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Elizabeth Dilley values role of small, remnant churches

Elizabeth Dilley, former pastor of First Congregational UCC in Red Oak, Iowa, shared in her address and sermon at the 2012 Annual Meeting in Pasco about her ministry in the “small but mighty community of progressive souls” in a setting where the “mainline is no longer prominent, but is now the oldline” with structures a reminder of what used to be.

Elizabeth Dilley
Elizabeth Dilley gives sermon and keynote address at PNC.

Since then, she has become minister for ministers in local churches with the national UCC, continuing to work for “small-church excellence.”

“While some lament, rage about or feel hopeless despair about the new reality,” she said that some are dancing.   “We are the remnant of what used to be.  Hooray!  People are no longer in the pews for social convention.  We are liberated, the remnant chosen by grace.”

In Scripture, Paul rejected the idea that God rejected and Christ superseded Jewish people, she said.

As then, we have the opportunity to live in a state of grace, throwing out the old practices and relying on God’s power above the delusions of self-sufficiency.  We are weak, puny, useless and irrelevant.  If we rely on ourselves, we will not survive, but here we are.  The remnant tends to pull through one way of the other, wearing different outfits.”

Dilley said small churches survive in towns that are dying because factories are closing.  They may draw less competent, more transient pastors.

Congregations worship from 10 a.m. to noon Sundays and continue to, year after year, decade after decade—even dysfunctional congregations.

A remnant is preserved for a purpose, they may not know, but God has a future in store for the remnant.  In fabric shops, remnants are used for quilts or sold for low prices,” she explained.  “I find treasures on altars made from remnants.

Dilley loves small, remnant congregations.  “Many ministries pour love for God and God’s people into congregations.  Love is enough to sustain a congregation for another season.  Sometimes congregations love mediocre or dead ministries into excellence they would not recognize,” she said.

For nine years, Dilley was at Red Oak, a town of 5,000, a county seat of respectable size in Iowa.

“Most rural areas are politically and theologically conservative,” she said.   “Previously, bank presidents, school superintendents and town leaders used to attend when church membership was the price they paid for civic leadership.”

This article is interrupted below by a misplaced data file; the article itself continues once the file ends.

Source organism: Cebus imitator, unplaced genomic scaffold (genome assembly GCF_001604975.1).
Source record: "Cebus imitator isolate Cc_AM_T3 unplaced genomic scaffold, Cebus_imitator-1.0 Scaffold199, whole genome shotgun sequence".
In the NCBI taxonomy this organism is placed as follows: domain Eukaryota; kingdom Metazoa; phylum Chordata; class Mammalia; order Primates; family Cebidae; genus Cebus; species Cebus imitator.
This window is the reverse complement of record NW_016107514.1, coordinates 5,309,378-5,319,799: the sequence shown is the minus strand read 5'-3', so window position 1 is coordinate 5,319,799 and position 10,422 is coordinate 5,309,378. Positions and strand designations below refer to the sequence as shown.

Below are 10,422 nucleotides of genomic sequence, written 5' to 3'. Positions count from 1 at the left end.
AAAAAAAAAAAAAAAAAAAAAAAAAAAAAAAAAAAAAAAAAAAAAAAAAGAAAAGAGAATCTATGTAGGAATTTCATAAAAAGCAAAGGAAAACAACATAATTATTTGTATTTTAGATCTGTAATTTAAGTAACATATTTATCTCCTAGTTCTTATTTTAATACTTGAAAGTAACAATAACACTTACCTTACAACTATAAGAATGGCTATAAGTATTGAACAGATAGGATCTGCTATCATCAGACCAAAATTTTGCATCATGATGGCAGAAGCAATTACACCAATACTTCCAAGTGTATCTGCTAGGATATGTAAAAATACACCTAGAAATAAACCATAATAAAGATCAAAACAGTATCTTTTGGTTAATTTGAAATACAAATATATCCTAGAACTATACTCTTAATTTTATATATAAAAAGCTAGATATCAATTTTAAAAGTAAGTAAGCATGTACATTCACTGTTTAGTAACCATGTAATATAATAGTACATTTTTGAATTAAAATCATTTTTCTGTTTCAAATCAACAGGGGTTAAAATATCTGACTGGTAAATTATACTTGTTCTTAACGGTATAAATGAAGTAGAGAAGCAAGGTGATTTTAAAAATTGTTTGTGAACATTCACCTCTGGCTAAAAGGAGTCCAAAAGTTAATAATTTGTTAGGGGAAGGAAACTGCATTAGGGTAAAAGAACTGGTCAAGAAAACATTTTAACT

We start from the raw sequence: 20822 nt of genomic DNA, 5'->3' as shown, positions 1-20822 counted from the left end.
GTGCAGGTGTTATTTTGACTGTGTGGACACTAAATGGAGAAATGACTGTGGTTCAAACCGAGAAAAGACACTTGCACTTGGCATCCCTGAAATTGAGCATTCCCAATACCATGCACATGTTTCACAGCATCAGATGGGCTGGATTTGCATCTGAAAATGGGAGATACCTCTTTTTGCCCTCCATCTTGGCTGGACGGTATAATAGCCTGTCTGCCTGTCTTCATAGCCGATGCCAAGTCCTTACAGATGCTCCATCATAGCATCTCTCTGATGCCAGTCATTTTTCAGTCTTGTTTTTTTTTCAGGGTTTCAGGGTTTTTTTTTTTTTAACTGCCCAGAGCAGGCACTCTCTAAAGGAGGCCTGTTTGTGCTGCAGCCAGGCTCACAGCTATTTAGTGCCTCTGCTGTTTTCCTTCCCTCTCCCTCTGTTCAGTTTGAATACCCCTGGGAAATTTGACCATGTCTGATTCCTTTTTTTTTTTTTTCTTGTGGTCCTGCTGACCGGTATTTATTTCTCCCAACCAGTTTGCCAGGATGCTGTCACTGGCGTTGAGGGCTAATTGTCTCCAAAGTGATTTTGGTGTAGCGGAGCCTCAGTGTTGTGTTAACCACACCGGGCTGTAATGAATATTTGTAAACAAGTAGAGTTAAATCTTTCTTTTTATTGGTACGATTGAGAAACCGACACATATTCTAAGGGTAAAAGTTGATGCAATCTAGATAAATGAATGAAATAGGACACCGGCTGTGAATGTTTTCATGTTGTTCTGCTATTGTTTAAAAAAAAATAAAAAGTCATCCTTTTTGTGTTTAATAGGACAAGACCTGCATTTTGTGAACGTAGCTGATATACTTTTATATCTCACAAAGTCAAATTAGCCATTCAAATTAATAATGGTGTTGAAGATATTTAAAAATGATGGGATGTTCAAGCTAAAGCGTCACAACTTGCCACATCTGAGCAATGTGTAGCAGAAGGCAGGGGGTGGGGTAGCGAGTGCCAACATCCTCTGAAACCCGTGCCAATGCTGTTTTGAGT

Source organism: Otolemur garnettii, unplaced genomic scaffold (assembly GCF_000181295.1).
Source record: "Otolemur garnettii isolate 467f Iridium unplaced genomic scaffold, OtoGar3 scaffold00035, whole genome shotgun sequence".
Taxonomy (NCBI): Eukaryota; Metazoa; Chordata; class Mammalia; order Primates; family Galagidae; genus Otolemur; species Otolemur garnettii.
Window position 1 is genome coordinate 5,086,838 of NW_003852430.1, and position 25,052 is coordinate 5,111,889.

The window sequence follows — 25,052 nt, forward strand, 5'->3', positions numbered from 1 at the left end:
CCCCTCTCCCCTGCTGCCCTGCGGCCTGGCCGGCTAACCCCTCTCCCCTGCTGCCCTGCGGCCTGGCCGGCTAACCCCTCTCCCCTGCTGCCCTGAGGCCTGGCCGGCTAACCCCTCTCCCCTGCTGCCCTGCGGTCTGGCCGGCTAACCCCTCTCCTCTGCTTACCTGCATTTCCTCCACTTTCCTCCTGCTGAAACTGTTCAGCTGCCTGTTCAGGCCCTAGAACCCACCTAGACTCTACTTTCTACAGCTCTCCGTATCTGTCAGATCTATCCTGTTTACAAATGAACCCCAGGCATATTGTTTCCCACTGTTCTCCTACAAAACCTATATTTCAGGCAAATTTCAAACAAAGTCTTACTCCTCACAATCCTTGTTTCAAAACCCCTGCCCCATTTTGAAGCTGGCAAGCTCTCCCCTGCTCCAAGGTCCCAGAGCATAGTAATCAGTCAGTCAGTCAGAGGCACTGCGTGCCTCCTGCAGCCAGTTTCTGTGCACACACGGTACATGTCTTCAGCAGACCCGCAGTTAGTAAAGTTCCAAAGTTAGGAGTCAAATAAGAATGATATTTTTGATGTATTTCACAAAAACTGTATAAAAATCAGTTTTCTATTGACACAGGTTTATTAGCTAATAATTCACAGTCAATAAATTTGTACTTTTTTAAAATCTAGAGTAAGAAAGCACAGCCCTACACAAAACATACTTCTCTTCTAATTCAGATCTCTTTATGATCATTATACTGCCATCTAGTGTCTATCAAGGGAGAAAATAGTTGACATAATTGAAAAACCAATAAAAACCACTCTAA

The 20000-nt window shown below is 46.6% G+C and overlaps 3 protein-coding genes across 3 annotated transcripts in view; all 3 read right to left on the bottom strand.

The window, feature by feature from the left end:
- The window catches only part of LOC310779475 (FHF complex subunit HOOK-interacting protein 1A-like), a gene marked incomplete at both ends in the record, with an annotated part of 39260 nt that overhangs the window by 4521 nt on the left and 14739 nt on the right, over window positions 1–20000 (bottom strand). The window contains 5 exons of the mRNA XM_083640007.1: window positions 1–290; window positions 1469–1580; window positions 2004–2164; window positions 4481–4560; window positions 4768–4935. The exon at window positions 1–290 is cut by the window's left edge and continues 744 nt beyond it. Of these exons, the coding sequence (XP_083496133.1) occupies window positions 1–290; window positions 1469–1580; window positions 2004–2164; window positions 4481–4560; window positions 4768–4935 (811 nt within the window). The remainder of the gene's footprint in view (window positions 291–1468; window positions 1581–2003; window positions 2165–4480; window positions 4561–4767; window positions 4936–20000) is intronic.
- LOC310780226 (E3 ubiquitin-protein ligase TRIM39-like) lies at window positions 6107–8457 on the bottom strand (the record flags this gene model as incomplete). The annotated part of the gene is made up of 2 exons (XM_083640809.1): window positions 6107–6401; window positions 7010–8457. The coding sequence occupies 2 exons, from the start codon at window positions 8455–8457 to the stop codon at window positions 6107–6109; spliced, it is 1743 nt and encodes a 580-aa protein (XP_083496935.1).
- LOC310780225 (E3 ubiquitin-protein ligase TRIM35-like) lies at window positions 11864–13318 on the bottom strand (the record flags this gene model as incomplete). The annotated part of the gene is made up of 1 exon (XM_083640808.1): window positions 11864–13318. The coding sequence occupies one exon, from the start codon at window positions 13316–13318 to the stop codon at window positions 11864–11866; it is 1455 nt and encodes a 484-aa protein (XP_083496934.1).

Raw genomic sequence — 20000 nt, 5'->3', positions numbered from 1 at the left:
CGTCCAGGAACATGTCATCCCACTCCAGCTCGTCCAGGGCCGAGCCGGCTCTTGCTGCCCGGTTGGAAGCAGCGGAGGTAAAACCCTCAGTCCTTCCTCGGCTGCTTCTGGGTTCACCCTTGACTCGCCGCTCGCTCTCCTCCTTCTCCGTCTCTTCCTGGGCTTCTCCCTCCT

The Red Oak church had dwindled and cut the salary to half time.  When her predecessor, who was retired, came, he said, “You can live or die, and I can help you do either.  It’s up to you to decide which.  If you want to live, you need to choose God’s call for you.”

The church, which had been a country club church, had also been a place “for oddballs and free thinkers,” she said.  In the 1970s, it had offered transcendental meditation classes.

“The church embraced a call to be a progressive Christian witness in Southwest Iowa.  It 2001, it became the only Open and Affirming church in a 120-mile radius,” she said. 

In 2003, she came as the first full-time minister.  They sold the parsonage to pay her salary.  The remnant congregation of 50 has married 15 same-sex couples since Iowa adopted marriage equality in 2009. 

“People note our hospitality.  Some who come for weddings, worship, pray and often stay with us,” Dilley said.  “All a remnant congregation has to offer is our love and God’s grace.  Our church has loved me, and I reciprocate.

About 35 now worship on Sunday.  There are more younger families, with four generations on occasion. 

The church no longer see ourselves as a remnant of what used to be but as a re-emerging congregation, becoming a quilt,” she said.  “Most are in remnant churches that had their glory days.  Some are doing positive, vibrant ministries.

“As the Israelites traveled in the wilderness, married and had babies, and as teens snuck off for thrills, people are still filled with love saw the sojourn as an adventure, not as punishment.  Manna and quail still delight.  There is still adventure on the dirty, dusty sojourn road.  We are part of a remnant congregation, not a rich, powerful one,” she said.

“We may continue to turn inward in grief or we can celebrate our new liberation from false traps of power,” Dilley said.  “We can celebrate on the margins where interesting stuff happens.  We can try new things.  We are a remnant congregation chosen by God. God chooses what is foolish, shameful and weak to make it strong, she said.

Dilley said remnant congregations are forced to rely on God, and “God shows up and pours out everything, because God loves us.  We have been preserved for a future of God’s choosing—a future of justice, mercy, compassion and peace on this earth. 

She said people need to learn the church is a safe place, and more is required than showing up. 

“More than half the people in the UCC worship in congregations with fewer than 100 people,” she said, asking:  “What is God up to in those churches?  The conversation about that is missing in wider church settings.  There are thousands of congregations whose stories we do not hear?

“What is unlikely works.  It might be that we in the UCC are called to move from a monastery to an apartment with deep engagement in justice and equality, bringing a bring future where realist is visible.

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Copyright Pacific Northwest Conference News © September 2012




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